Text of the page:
Supportive Care for Cancer: Case Brief for Daily Yoga
by Jido Lee Ferguson
Sharon (not her real name) walked into the conference room. "Is this the individual yoga class for cancer survivors?" she asked. I responded yes, and after introductions, she shared her story. She had been treated for cancer two years earlier, but still suffered pain and stress that interrupted her sleep too often. She wanted to find out whether yoga could help her return to a full life.
During the same time period when Sharon had been diagnosed and treated, I had been preparing to serve as a therapeutic yoga teacher. Transitioning through a period of unemployment, I had searched for alternative ways to use my time.
Now, through a cancer treatment center, I was meeting with individuals like Sharon, demonstrating how doing yoga regularly can reduce stress, build strength, and result in more resilience and better, more restful sleep. In the second of our eight meetings, I introduced Sharon to a simple yoga warmup series. She began to do fifteen minutes of daily personal practice of movement, breath control, and meditation.
Though I had practiced yoga occasionally during my adult years, it had never occurred to me that I might teach, let alone coach other people to practice. Until, that is, I received a gift: a weekend of yoga classes in a beautiful resort that gave me a taste of healing change, and I soon felt a need to share the experience.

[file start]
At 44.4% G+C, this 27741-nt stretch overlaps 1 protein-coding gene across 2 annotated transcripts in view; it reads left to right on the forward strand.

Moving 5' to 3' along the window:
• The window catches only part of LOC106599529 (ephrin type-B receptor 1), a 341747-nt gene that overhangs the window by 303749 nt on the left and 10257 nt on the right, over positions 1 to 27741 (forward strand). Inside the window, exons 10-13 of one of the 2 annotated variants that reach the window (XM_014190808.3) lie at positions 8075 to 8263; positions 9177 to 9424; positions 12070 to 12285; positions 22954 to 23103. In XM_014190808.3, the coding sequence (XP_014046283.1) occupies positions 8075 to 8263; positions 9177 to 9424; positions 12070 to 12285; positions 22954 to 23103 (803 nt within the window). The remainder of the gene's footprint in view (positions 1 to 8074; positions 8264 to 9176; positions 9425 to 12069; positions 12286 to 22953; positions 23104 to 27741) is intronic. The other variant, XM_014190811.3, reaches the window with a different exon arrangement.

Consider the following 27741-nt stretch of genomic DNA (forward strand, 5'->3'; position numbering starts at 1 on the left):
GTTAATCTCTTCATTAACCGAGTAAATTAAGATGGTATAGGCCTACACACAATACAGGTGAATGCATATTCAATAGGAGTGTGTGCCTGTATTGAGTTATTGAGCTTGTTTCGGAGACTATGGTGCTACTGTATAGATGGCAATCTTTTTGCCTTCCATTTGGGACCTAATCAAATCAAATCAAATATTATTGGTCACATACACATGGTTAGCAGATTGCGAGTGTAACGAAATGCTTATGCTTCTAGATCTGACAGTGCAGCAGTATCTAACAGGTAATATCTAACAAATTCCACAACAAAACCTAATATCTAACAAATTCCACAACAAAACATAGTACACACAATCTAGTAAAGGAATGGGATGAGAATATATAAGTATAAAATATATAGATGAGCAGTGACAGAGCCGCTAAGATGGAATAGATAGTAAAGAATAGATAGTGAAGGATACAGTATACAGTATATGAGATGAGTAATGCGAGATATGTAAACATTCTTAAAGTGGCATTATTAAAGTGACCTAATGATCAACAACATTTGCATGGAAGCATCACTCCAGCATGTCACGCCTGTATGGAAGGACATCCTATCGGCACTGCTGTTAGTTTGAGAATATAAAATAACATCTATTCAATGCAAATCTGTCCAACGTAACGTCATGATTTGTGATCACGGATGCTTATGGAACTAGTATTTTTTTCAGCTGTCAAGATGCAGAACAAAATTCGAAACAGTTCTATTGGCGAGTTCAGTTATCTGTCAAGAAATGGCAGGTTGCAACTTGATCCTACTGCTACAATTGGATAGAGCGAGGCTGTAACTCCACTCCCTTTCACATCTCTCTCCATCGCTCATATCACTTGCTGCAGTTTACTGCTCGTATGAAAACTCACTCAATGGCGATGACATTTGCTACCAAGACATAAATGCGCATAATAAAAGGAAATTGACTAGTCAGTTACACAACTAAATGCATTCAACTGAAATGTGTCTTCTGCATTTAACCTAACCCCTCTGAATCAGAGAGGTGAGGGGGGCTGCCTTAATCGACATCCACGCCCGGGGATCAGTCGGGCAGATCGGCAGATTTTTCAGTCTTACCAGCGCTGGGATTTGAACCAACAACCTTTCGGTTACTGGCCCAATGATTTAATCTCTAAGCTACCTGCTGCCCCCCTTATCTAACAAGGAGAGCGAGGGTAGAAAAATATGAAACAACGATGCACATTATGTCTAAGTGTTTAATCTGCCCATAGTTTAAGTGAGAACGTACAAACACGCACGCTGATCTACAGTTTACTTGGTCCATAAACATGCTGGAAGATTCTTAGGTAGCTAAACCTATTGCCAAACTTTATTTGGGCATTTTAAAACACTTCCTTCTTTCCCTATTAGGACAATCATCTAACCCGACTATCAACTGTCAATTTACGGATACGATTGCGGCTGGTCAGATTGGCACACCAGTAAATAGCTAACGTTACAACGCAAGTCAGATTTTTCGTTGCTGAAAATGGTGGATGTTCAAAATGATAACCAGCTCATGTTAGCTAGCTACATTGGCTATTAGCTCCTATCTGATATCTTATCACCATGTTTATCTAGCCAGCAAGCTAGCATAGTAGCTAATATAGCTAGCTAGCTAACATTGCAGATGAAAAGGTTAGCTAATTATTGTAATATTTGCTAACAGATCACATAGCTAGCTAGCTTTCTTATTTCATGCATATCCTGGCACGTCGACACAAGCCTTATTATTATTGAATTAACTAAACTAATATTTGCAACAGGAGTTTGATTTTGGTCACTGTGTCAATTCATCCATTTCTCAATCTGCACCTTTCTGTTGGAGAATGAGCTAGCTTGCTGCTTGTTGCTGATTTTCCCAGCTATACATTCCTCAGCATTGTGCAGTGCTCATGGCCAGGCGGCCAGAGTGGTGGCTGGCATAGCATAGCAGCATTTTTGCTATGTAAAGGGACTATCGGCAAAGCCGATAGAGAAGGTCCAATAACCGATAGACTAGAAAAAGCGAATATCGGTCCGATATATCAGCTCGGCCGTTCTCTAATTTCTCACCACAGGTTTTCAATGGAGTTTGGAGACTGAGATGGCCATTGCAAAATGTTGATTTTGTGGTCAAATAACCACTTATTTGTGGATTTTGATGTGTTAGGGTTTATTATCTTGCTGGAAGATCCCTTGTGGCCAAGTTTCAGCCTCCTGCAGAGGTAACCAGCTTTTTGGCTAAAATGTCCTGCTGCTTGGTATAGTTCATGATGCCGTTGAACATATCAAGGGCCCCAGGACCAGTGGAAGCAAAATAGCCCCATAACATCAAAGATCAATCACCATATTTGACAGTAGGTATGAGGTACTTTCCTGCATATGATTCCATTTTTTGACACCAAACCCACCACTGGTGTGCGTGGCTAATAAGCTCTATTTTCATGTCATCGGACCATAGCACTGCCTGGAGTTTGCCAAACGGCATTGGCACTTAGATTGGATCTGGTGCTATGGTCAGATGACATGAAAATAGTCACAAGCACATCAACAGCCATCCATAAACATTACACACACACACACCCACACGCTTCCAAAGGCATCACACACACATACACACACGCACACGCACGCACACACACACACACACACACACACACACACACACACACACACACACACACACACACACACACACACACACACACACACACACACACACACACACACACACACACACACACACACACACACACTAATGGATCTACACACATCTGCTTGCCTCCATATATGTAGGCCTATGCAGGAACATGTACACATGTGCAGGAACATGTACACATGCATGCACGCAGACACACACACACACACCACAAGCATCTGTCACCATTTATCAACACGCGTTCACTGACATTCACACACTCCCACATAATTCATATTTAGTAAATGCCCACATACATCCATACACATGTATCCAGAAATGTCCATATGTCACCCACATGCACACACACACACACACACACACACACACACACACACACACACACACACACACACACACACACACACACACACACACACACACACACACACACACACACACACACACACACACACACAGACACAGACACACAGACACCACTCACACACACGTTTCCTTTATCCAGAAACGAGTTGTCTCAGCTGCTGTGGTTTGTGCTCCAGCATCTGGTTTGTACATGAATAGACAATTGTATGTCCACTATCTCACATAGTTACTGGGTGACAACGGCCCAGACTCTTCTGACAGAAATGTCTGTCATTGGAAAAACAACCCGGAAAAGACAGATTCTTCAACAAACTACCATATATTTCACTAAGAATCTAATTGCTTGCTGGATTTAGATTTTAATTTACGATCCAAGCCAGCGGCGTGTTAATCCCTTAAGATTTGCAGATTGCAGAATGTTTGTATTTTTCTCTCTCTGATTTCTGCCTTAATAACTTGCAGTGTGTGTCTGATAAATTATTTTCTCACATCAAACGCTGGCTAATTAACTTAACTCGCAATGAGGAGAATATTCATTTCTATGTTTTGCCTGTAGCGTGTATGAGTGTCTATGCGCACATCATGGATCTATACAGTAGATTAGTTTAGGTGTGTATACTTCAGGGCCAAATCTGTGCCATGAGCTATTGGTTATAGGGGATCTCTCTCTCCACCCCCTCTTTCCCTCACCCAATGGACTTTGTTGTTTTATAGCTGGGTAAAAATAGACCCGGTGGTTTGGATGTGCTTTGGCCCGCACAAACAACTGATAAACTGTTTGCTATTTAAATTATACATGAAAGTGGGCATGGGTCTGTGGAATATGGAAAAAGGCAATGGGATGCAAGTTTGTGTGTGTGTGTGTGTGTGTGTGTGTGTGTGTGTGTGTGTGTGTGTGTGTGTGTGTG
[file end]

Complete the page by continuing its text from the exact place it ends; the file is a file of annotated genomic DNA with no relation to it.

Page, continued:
I began a daily practice of yoga and found a source of energy and well-being. But maintaining practice also has its challenges. As I looked for support, I found Niroga Institute, with its aims of widely increasing access to yoga practice. I joined their thirty-day program to deepen mine. This was followed by yoga teacher training and now I'm enrolled in Niroga's two-year course in yoga therapy.
Sometimes transformative change occurs as a result of our decisions, other times as a result of forces outside us shaping us into what the world needs at the moment. When a personal decision to change and the world's needs coincide, strong forces can be set in motion. This applies not only to my own recent experience, but to both cancer treatment and the field of yoga therapy.
Medical treatments for cancer and a number of other conditions have changed in the past twenty years. As treatments evolve, doctors more often refer people to supportive care services, such as acupuncture, massage, and yoga. Research indicates that yoga, for one, has many measurable benefits for people who have a cancer diagnosis. As a result of such evidence, yoga therapy has recently developed into a field of healing practice.
Working with me, Sharon developed her own yoga practice, an hour a day. She credits yoga with greatly reducing her stress and pain and improving her sleep patterns.
When asked for a few words describing her experience, she said,
"Very helpful in reducing pain and feeling better. Less pain, helps ease stress. "